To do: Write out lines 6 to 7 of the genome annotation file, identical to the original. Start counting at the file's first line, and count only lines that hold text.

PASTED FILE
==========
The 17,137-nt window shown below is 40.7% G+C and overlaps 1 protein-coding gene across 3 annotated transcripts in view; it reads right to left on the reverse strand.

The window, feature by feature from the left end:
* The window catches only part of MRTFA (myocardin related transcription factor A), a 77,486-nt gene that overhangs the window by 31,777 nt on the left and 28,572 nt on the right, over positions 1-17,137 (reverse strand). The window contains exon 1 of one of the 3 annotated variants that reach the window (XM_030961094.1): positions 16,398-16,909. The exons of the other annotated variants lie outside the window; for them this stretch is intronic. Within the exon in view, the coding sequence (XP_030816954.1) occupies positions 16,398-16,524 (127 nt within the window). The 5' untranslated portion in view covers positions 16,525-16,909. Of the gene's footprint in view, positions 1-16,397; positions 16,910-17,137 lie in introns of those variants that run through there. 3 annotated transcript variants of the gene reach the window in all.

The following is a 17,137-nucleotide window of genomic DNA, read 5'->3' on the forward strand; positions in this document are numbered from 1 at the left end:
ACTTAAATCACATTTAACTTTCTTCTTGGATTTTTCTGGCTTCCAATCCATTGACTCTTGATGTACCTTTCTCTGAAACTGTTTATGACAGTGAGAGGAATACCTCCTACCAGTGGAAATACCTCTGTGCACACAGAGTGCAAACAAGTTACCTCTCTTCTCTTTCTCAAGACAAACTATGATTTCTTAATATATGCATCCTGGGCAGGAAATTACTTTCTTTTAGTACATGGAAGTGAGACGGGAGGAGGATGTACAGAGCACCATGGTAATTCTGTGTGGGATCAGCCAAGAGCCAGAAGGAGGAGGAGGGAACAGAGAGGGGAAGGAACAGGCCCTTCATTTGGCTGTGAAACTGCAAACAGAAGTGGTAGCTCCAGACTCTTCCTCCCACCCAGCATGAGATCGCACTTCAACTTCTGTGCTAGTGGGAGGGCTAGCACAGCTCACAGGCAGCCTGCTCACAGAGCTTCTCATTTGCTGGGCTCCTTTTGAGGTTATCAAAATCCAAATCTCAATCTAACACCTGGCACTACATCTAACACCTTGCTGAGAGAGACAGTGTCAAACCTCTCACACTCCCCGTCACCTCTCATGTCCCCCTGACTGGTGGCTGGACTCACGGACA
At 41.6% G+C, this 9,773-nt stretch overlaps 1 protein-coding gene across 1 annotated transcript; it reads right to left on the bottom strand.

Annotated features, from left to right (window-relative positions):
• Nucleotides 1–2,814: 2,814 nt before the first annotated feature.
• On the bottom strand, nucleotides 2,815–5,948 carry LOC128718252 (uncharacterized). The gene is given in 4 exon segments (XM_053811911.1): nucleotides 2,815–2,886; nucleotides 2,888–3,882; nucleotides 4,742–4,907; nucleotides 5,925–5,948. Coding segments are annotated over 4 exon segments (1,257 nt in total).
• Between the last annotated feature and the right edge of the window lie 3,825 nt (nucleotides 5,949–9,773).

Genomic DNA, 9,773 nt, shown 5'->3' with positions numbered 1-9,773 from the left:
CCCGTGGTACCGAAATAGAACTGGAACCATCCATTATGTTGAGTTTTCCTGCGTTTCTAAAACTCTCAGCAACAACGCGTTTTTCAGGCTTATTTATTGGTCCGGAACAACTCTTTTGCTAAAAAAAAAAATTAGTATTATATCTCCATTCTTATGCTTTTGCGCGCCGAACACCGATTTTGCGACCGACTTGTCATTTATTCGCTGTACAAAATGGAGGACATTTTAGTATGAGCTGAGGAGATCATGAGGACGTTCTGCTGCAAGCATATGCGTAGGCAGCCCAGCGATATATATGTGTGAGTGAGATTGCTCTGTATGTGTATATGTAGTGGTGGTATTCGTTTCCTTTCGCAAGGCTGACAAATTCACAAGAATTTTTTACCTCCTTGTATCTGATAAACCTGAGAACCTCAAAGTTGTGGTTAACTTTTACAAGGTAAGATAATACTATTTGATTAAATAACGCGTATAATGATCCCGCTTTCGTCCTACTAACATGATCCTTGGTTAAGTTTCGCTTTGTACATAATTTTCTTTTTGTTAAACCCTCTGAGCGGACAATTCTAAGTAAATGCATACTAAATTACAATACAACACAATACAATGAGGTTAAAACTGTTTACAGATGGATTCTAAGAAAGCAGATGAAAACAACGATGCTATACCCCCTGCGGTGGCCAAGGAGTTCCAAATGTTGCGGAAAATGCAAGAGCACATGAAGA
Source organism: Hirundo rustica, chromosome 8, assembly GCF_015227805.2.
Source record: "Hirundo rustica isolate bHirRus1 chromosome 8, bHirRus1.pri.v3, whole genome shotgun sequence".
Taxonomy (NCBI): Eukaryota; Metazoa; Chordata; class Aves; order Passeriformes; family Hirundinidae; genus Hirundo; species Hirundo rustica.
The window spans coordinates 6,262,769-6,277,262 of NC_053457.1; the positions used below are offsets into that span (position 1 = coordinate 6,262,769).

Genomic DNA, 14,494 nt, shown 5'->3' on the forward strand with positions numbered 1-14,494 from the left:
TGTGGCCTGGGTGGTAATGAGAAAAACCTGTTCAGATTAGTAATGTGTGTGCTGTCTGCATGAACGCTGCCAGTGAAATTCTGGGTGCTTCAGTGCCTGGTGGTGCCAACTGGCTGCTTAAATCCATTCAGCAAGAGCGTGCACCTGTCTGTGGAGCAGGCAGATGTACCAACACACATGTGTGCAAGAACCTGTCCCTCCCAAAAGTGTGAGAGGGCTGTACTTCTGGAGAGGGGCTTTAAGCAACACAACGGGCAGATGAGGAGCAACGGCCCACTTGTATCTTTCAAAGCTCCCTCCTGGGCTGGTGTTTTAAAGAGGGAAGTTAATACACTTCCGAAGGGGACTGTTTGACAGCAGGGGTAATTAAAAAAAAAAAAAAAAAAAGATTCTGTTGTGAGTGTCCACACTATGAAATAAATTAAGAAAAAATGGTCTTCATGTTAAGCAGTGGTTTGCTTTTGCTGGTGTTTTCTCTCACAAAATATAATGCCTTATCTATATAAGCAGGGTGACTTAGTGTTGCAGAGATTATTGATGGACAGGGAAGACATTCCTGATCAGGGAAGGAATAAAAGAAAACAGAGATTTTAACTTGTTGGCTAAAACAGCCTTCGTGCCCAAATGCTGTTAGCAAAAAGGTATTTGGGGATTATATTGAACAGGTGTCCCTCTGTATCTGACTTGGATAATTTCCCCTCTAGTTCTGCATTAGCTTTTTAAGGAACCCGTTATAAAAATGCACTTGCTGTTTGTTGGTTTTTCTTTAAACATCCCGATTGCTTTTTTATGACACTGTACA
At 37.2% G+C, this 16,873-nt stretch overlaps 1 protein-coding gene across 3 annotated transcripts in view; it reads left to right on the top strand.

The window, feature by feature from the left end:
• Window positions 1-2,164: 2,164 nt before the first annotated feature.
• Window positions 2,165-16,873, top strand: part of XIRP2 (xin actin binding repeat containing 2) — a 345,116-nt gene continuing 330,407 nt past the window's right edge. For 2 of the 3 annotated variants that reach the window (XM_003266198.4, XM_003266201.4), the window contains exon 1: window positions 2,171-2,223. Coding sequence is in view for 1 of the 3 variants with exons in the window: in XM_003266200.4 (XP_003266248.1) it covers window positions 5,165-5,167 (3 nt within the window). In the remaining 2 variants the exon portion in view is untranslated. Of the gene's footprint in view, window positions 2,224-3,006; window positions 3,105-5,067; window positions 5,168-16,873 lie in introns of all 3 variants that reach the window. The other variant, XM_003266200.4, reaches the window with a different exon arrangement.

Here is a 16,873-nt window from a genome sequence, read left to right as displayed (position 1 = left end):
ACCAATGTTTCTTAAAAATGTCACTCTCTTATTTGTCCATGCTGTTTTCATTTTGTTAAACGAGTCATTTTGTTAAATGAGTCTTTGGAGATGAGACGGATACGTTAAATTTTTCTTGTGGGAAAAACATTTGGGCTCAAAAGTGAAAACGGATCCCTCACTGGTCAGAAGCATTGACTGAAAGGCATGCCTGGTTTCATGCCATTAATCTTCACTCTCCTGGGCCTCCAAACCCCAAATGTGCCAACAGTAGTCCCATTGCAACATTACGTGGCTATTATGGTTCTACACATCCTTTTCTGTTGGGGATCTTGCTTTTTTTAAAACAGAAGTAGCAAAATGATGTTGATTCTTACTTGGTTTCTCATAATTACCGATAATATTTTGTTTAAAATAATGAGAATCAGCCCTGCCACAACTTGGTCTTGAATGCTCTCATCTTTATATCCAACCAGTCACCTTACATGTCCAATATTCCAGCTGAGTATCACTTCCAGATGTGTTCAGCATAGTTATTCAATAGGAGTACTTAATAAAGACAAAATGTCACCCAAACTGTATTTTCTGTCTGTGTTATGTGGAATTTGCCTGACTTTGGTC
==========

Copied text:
At 41.6% G+C, this 9,773-nt stretch overlaps 1 protein-coding gene across 1 annotated transcript; it reads right to left on the bottom strand.

Annotated features, from left to right (window-relative positions):